According to Electrical Safety Foundation International, the US workforce experienced 1,640 nonfatal electrical injuries and 154 fatalities in 2016. Safety for electricians and other employees is of great concern, given the often severe nature of electrical accidents. Many electrical injuries are avoidable, resulting from error in judgement, poor maintenance practices, or a lack of electrical safety training.
What are the Three Main Causes of Electrical Accidents?
Three factors affect electrical safety more than any others. they include:
- working on unsafe equipment,
- unsafe work environments,
- unsafe work performance.
Unsafe Equipment and Electrical Accidents
Improperly installed or maintained electrical equipment greatly increases the risk of electrical accidents. For safe operation, all equipment must be installed according to the manufacturer’s instructions and used within its labelled capacity. Matching equipment to load expectations is an important aspect of electrical safety that should be performed by a qualified electrician.
All electrical conductors, components, and equipment used in the workplace must be considered acceptable by OSHA. This means components must be marked as tested by a Nationally Recognized Testing Laboratory.
Proper guarding to enclose equipment helps prevent accidental contact with live components. To reduce the risk of electrical accidents, equipment with exposed parts running on fifty volts or more must be located in areas only accessed by authorized personnel.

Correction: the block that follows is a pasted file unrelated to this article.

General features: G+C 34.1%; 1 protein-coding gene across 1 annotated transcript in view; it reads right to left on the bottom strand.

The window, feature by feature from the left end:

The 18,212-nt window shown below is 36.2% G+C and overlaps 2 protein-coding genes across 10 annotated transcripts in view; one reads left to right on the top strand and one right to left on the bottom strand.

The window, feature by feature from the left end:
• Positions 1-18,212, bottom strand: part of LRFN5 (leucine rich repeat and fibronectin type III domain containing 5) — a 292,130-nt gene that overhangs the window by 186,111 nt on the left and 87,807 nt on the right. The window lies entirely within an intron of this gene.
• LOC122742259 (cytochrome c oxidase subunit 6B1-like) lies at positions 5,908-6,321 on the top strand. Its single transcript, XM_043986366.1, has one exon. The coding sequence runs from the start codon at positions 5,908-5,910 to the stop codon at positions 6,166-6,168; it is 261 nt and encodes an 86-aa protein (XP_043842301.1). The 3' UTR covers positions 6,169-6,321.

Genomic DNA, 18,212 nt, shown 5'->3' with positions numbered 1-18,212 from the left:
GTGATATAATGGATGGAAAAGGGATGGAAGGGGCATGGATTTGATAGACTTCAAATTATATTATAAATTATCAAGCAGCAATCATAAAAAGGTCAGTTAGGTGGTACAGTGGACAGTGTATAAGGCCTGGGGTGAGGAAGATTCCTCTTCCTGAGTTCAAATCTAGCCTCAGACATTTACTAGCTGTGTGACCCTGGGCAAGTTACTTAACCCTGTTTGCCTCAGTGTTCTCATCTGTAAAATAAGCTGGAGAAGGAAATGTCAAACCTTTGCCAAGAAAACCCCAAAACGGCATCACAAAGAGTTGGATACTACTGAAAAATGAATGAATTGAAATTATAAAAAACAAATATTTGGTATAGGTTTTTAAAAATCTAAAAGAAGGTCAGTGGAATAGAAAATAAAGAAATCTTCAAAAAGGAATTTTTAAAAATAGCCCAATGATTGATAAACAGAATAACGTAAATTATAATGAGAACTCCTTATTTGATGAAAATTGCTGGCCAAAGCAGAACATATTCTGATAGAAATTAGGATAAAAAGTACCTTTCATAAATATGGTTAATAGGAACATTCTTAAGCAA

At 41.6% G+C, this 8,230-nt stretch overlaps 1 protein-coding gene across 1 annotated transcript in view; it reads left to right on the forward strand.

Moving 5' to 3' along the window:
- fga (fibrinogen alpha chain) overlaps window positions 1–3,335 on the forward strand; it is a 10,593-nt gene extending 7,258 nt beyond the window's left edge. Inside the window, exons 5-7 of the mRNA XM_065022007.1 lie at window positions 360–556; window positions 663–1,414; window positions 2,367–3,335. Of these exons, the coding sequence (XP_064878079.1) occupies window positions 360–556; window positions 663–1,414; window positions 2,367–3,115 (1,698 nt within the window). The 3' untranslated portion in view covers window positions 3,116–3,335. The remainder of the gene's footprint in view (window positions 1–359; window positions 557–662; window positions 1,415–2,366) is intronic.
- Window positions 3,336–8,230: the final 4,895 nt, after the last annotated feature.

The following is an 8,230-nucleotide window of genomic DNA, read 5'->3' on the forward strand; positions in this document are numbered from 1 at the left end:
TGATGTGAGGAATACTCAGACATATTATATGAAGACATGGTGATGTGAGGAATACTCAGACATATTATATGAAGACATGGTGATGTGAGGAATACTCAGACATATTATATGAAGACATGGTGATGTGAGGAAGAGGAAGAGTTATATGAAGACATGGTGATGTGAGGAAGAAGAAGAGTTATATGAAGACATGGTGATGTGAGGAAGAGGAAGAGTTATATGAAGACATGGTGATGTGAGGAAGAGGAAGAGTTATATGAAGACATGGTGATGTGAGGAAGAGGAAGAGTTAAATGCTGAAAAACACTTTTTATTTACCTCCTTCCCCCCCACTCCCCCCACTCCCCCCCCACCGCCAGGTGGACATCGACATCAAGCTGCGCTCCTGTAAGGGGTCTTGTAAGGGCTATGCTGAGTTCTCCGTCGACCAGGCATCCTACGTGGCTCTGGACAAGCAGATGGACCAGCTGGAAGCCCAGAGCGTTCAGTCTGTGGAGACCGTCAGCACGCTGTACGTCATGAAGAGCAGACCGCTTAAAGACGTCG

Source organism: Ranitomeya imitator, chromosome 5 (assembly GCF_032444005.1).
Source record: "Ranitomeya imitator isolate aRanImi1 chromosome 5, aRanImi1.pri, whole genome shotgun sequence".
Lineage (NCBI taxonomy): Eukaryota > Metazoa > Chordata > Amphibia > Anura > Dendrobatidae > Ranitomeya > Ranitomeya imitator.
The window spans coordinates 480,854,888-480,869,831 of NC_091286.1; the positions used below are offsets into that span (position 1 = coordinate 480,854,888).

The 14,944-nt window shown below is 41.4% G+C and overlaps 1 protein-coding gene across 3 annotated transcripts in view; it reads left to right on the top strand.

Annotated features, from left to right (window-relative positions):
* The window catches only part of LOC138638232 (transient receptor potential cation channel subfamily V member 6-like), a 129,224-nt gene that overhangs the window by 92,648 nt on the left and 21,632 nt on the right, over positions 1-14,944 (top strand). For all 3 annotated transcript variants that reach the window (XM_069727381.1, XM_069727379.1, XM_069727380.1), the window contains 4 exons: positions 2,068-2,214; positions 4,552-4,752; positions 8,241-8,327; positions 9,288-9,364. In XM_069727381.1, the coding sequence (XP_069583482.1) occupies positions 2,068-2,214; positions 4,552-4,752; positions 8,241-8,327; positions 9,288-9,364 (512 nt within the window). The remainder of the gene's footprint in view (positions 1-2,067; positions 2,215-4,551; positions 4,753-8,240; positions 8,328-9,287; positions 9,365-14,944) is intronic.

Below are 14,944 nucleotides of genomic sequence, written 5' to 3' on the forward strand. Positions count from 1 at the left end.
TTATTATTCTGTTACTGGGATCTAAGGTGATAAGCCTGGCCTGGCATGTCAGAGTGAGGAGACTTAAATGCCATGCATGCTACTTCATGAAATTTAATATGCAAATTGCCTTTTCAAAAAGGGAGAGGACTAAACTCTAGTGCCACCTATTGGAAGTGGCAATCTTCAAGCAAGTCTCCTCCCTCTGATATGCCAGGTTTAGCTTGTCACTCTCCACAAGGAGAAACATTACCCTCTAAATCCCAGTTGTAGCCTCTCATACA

Grounding creates a low resistance path electrical current can take to the earth to prevent the dangerous buildup of volts. When properly designed and combined with electrical safety training, grounding reduces the risk of electrical accidents.
The proper use of circuit protection devices such as GFCIs, circuit breakers, and fuses, is essential for the safety of electricians. Circuit protection devices stop the flow of electricity should equipment short circuit and in the event of overloads or ground faults.
Unsafe work environments increase the risk of electrical accidents. Water, rain, and wet conditions have negative effects on electrical safety. Cluttered workspaces increase the risk of accidents whether or not electricity is involved. Missing equipment guards, overhead power lines, and the use of extension cords can also contribute to an unsafe electrical environment.
Unsafe work Performance
All employees who work with electricity should receive proper electrical safety training. Most electrical accidents are preventable with the right training and consistent application of safe work practices such as:
- de-energizing equipment before maintenance and inspections,
- performing preventative maintenance on electrical equipment and systems,
- regular inspection of electrical tools,
- caution when working near live wires,
- using lockout/tagout procedures to prevent accidental electrical equipment startup,
- use and maintenance of appropriate personal protective equipment.
No workplace can completely eliminate the possibility of electrical accidents. With the right training, properly maintained equipment, and an awareness of what constitutes an unsafe electrical environment, however, preventable accidents can be avoided.